Gunfreak Supporting Member of TMP26 Oct 2017 8:25 a.m. PST

Thanks just what I was looking for.
Though that first one was "colourful"
I highly doubt the ground was covered with dead and dying. From a volley at 100 yards…

von Winterfeldt26 Oct 2017 11:56 a.m. PST

there is plenty around, just what I found in one memoire

"At reading the memoirs of Orson, I found a lot of fascinating information's, amongst others about the firing systems used.
The units referred are the 205 e demi brigade and 4e chasseurs à pied in the year 4 in the Palatinate.

One battalion of 205e is placed at the heights of Heidelberg with 12 hussars of the 8e regiment, one hussar deserted and by this the enemy knew the position of the battalion and attacked with cavalry.

"After having fired with two ranks (feux de deux rangs), the soldiers of this batallion were forced to retreat a bit quickly. Luckily they were protected by a wood of firs; They retreated to the demi brigade (p.119)."

In an action close to Mannheim at the 26 vendémiare an IV (18 October 1795) he gives this account, the enemy Wurmser attacked with more than 10 000 men at two o clock in the morning (to say, at night, ) and believed that the French were still in the camp and not ready for battle. He writes about the 4e de chasseurs à pied:

A part of that horde, commanded by the count de Wurmser, was throwing themselves onto the 4e de chasseurs à pied, which were deployed in line and responded by a fire of two ranks."
(page 122)

The Austrians could not break the 4e chasseurs and encountered the 205e who waited with utmost silence. The 205e was also deployed in line formation.

"when they know the moment for firing, the three bataillons executed a fire of two ranks and the artillery, on the way, fired with canister (tira à mitraille)."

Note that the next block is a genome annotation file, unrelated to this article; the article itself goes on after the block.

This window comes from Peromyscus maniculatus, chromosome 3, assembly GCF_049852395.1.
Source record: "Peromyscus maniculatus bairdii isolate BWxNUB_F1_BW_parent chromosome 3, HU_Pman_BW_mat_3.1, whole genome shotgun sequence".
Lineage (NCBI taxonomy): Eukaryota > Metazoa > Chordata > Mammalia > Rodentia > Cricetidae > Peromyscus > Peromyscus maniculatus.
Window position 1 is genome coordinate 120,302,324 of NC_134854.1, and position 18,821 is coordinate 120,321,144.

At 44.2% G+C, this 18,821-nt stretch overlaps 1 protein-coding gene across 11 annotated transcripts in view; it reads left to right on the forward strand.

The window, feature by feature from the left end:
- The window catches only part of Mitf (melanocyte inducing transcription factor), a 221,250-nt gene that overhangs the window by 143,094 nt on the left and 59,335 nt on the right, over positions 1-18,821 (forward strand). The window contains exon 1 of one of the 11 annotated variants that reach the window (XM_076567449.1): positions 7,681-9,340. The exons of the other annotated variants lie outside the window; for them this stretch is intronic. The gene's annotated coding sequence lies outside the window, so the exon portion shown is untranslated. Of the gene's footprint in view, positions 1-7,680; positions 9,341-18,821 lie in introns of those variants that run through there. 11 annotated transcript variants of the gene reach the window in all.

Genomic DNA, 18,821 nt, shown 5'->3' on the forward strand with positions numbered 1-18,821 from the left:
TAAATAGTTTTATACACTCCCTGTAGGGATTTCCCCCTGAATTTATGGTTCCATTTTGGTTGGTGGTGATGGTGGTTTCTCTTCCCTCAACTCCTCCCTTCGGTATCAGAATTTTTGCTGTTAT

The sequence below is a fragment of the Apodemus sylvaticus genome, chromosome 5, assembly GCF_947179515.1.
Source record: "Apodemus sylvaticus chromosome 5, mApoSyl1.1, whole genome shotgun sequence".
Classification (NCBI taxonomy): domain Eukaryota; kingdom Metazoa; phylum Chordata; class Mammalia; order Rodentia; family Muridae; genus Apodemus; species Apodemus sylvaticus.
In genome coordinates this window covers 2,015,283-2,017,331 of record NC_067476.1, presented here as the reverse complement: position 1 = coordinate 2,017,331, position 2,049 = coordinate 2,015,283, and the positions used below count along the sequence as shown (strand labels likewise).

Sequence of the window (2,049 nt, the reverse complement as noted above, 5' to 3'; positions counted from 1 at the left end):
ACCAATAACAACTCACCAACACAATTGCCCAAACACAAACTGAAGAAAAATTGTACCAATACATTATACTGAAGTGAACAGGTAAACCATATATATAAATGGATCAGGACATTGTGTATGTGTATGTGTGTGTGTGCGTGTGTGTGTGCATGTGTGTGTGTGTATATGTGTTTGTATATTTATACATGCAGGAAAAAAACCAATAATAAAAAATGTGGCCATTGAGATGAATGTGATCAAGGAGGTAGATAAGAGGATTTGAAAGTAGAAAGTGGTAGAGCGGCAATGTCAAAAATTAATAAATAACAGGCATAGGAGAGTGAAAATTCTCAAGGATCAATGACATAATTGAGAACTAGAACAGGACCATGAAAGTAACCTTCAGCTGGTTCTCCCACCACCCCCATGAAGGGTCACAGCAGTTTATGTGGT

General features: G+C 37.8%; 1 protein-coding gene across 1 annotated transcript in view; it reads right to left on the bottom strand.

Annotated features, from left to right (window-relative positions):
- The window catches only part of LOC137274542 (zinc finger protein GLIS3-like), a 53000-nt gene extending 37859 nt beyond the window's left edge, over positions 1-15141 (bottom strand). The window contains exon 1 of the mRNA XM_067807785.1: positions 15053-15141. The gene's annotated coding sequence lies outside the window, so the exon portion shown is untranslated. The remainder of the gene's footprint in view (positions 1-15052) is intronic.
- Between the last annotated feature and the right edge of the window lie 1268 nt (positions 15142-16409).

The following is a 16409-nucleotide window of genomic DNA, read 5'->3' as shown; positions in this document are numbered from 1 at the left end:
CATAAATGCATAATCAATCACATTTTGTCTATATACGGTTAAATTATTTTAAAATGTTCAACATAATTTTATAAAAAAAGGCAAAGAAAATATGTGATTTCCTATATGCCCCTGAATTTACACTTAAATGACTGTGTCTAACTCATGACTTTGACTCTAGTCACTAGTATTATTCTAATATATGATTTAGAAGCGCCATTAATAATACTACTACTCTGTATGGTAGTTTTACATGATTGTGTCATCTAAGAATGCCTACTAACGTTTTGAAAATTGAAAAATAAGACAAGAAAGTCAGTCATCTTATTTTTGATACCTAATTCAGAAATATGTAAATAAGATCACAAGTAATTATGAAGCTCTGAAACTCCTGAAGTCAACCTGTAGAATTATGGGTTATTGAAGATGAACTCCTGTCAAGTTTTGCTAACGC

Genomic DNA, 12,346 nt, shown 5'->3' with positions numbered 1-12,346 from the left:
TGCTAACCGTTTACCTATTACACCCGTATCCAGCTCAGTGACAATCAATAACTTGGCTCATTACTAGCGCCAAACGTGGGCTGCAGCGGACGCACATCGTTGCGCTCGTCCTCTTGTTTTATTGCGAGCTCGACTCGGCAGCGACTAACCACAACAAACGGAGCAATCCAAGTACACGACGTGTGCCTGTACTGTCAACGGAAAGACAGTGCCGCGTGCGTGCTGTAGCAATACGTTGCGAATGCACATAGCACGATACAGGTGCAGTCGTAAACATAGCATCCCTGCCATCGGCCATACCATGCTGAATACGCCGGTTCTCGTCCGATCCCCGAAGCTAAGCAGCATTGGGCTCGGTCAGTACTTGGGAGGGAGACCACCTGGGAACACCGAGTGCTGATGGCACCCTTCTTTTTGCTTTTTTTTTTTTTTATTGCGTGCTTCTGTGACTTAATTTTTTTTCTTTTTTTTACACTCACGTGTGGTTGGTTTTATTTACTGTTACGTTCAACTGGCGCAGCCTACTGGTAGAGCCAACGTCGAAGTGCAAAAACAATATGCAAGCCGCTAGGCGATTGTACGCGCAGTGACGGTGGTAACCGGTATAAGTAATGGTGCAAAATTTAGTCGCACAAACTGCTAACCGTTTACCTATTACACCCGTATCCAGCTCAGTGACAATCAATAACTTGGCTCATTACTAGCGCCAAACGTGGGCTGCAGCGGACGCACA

(page 123)

"The enemy redoubled their shouts, but the artillery met them with canister and the 205e continued to fire with two ranks, in the way that the fire lasted till the morning / daybreak, and the Austrians were smashed. (page 123)"

« At first the enemy made a great mistake to disperse in the current (débanda en courrant ?) like to pass the river; to that the 205e executed his firing in files." (p. 137/ 138)

"He rallied all the hearts by his presence and all repeated the words "En avant, en avant!", The drummers beat the charge, we hurled ourselves forward with the bayonet and lowered heads, then we stop to carry them, we execute our battalion fire. The charge is always beaten, one small drummer had his arm carried off, the general Duhesme took his drum and beat the charge with the grip of his sabre, what an admirable idea!
The enemy, with his numerous cavalry, wanted to cut us to pieces, but always he is smashed; we marched always a la baïonnette (lowered bayonets) and threw off all who put themselves against us. (page 191) this was an action or battle at the 3 floreal an V, 23 april 1797, Orson named it battle of Diersheim

Castaniè François : Mémoires du Porte – Drapeau Louis – François Orson (1789 – 1799), Paris, no year.

Gunfreak Supporting Member of TMP26 Oct 2017 12:02 p.m. PST

Would fire by two ranks be a battalion volley with a 3rd rank holding fire?

von Winterfeldt26 Oct 2017 12:18 p.m. PST

no, in theory itstarts with a fire by file, starting at each company from the right to the left, so the first file – two ranks would fire, then the second rank firer would swop his musket with the third rank one which is still loaded, then he would load this and fire and then get again his original loaded from the third rank, then they would continue to fire at will.
So the front two ranks would fire and the third rank would only load and then always swop with the second rank the musket, by that a continous fire is achieved, in theory, in practice it seems that soldiers were very reluctung to swop their gun.